Byron Lane is an author, playwright, screenwriter, and testicular cancer survivor diagnosed in 2015 and 2020. His award-winning web series LAST WILL & TESTICLE, released in 2016, provides a humorous and introspective look at Byron’s testicular cancer experience. Lane shares his perspective as a cancer survivor and advocate in this podcast. In April 2020, during the COVID-19 pandemic, he learned cancer had returned, a diagnosis received two months before the release of his debut novel, A STAR IS BORED, described by the New York Times as “wildly funny.”  The book is about an uptight celebrity assistant struggling to manage his eccentric movie star boss, inspired in part by Lane’s time as assistant to beloved actress Carrie Fisher. With the upcoming book release, Lane says he had something to look forward to during his days of chemo and treatment.Lane is a two-time regional Emmy Award winner from his time as a television news journalist. As a playwright and scriptwriter, he authored the acclaimed play TILDA SWINTON ANSWERS AN AD ON CRAIGSLIST and the feature film HERPES BOY starring Academy Award winner Octavia Spencer. Lane lives with his husband, bestselling author Steven Rowley, in Palm Springs.Support the showFind us on Twitter, Instagram, Facebook & Linkedin. If you can please support our nonprofit through Patreon.
Richard Kentish is a UK training captain and examiner with Ryanair and a professional "with a demonstrated history of working in the airlines/aviation industry," per his LinkedIn profile. He learned he had testicular cancer during the Covid-19 pandemic and managed his health with support from his wife and two young daughters. Now back in the air, Richard shares his emotional story of surviving testicular cancer, returning to a job he loves, and telling his story to as many people or organizations who will listen.  Support the showFind us on Twitter, Instagram, Facebook & Linkedin. If you can please support our nonprofit through Patreon.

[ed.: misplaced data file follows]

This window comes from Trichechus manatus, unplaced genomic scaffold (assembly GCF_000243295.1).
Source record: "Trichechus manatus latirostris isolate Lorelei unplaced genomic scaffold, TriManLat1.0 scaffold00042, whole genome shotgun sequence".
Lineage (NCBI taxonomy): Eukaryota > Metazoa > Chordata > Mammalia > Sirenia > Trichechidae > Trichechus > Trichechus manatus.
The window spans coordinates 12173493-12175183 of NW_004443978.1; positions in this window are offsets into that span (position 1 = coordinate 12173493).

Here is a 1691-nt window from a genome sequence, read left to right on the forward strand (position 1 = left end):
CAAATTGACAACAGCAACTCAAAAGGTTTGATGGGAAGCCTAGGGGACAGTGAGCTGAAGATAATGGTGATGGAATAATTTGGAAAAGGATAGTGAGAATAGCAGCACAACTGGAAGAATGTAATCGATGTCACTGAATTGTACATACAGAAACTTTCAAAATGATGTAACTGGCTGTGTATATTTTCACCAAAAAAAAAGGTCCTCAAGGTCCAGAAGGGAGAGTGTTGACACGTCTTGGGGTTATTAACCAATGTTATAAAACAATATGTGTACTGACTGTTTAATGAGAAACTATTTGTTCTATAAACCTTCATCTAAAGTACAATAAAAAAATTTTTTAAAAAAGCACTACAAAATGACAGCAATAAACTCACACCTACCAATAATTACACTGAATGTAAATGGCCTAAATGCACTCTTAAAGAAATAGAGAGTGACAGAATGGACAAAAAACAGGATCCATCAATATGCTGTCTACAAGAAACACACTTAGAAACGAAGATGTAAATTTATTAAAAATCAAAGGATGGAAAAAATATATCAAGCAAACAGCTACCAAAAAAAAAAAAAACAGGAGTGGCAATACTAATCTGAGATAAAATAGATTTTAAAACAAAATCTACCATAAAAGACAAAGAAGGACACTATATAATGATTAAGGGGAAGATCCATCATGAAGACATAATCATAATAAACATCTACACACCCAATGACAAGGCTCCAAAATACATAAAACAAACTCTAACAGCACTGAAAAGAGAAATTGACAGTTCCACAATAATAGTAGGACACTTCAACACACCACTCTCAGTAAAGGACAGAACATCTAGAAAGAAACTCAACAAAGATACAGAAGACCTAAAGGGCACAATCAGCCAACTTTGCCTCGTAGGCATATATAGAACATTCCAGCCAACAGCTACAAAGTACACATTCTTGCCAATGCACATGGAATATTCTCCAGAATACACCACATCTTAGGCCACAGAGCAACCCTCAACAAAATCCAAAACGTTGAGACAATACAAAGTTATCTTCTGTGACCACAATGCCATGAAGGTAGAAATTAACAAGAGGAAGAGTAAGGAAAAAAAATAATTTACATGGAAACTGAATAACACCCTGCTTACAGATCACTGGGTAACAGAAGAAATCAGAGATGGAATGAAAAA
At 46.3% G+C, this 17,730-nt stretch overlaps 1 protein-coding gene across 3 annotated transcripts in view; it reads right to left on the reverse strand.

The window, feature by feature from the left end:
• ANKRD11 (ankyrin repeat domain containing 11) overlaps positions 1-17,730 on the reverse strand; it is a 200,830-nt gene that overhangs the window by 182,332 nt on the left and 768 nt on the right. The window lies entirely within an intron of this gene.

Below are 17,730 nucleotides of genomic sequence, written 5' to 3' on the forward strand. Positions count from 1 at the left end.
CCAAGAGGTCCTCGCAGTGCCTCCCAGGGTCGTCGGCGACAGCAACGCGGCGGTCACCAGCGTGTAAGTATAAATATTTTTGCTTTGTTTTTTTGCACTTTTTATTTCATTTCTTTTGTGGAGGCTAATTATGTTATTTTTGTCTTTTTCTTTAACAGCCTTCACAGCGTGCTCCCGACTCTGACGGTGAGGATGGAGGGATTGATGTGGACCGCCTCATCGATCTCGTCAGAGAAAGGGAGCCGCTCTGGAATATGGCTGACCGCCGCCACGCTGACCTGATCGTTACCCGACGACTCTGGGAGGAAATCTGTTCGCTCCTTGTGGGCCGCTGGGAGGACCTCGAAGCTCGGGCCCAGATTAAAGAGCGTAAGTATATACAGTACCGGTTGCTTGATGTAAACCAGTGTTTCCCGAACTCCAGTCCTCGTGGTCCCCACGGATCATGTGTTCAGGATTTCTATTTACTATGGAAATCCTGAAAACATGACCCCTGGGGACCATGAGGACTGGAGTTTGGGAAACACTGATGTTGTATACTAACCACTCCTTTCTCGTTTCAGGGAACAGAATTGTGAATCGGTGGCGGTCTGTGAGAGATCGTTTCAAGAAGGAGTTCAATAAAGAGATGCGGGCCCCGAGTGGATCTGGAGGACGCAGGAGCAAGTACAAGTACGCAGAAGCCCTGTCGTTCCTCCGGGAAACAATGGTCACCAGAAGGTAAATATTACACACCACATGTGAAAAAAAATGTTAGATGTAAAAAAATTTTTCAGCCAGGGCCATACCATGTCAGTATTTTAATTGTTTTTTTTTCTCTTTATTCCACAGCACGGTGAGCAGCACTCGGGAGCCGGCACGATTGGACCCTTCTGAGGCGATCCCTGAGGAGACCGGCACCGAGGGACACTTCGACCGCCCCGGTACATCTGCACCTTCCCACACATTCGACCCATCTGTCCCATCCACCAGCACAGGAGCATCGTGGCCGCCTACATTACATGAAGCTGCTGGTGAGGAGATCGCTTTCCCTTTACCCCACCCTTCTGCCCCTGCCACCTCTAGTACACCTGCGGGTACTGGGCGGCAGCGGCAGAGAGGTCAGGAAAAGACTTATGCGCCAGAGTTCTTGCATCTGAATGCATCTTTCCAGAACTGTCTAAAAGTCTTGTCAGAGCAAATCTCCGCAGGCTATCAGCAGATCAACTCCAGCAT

Alex Obendorf learned he had advanced testicular cancer in 2020 during his senior year of college at the University of West Virginia. He left school and the final year of his swimming scholarship to return home for treatment. It's crucial to know Alex had a 10-pound tumor wrapped around his aorta and other organs, a situation that required an 8- to 10-hour surgery. To show their support, his university swim team, coach, and team psychologist showed up at Alex's door during his cancer journey.More than two years later, Alex shares his story of survival, mindfulness, and plans for the next phase of his life to give back to others facing similar healthcare challenges. Listen to Don't Give Up on Testicular Cancer from the Max Mallory Foundation. Support the showFind us on Twitter, Instagram, Facebook & Linkedin. If you can please support our nonprofit through Patreon.